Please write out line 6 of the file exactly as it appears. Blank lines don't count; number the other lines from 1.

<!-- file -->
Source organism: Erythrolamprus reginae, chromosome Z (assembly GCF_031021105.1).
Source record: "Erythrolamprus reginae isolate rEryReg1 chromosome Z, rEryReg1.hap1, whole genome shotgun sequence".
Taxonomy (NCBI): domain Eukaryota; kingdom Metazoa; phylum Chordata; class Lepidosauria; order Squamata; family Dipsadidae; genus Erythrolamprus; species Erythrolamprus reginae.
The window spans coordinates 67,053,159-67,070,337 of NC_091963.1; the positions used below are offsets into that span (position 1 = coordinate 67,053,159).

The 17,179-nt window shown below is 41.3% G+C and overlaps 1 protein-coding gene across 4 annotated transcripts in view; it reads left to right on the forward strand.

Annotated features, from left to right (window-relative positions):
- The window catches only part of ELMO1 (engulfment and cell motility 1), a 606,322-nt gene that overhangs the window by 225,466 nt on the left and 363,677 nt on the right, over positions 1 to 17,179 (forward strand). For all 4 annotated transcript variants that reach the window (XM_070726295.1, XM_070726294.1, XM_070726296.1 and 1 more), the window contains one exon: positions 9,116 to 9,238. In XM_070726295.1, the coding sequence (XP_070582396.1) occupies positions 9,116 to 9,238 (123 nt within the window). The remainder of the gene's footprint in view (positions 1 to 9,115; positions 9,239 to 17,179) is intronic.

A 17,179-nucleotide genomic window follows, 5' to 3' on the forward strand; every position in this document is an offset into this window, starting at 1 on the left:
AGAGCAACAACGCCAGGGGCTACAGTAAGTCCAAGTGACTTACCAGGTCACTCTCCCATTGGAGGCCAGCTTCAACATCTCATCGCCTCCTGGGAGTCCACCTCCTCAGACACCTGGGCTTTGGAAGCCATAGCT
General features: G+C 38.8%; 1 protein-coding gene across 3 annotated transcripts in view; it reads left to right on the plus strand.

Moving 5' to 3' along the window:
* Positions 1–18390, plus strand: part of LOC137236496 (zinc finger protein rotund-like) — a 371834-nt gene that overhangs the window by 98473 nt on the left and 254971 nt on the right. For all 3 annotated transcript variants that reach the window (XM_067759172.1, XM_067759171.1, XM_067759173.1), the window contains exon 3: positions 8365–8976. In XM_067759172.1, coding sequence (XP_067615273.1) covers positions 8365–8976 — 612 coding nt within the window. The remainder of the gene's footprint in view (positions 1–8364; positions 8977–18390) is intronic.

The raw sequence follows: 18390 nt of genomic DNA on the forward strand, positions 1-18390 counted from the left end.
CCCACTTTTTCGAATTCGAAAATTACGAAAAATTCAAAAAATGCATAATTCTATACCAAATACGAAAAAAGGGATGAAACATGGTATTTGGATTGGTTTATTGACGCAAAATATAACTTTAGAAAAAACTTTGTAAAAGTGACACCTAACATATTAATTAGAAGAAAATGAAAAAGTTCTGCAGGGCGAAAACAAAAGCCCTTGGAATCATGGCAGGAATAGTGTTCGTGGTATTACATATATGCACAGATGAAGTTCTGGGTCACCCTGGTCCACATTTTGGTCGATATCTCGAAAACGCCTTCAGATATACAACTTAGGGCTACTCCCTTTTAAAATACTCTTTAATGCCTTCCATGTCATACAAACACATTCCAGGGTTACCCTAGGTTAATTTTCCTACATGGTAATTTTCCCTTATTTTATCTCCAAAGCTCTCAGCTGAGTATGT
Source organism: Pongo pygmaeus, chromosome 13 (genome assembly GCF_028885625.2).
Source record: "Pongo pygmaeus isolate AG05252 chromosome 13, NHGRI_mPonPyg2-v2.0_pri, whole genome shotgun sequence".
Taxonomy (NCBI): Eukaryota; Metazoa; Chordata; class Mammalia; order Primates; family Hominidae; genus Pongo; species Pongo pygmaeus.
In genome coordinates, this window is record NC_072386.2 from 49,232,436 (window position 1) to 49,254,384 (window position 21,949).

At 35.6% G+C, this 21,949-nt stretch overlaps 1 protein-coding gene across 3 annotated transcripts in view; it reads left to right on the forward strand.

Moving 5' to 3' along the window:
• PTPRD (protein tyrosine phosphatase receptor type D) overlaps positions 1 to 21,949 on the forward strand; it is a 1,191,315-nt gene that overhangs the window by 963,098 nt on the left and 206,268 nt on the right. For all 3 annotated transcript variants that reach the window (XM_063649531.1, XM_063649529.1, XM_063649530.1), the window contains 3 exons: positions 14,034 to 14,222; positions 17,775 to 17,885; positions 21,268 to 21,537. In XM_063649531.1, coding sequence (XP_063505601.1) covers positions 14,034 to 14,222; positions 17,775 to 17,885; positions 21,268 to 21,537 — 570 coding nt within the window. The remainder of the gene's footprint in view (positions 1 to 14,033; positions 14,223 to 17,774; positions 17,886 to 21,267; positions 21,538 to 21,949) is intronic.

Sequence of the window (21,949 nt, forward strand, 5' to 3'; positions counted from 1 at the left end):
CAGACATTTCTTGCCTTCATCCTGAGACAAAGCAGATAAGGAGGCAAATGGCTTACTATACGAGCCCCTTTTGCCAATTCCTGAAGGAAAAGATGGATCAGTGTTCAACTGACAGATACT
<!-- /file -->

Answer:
Annotated features, from left to right (window-relative positions):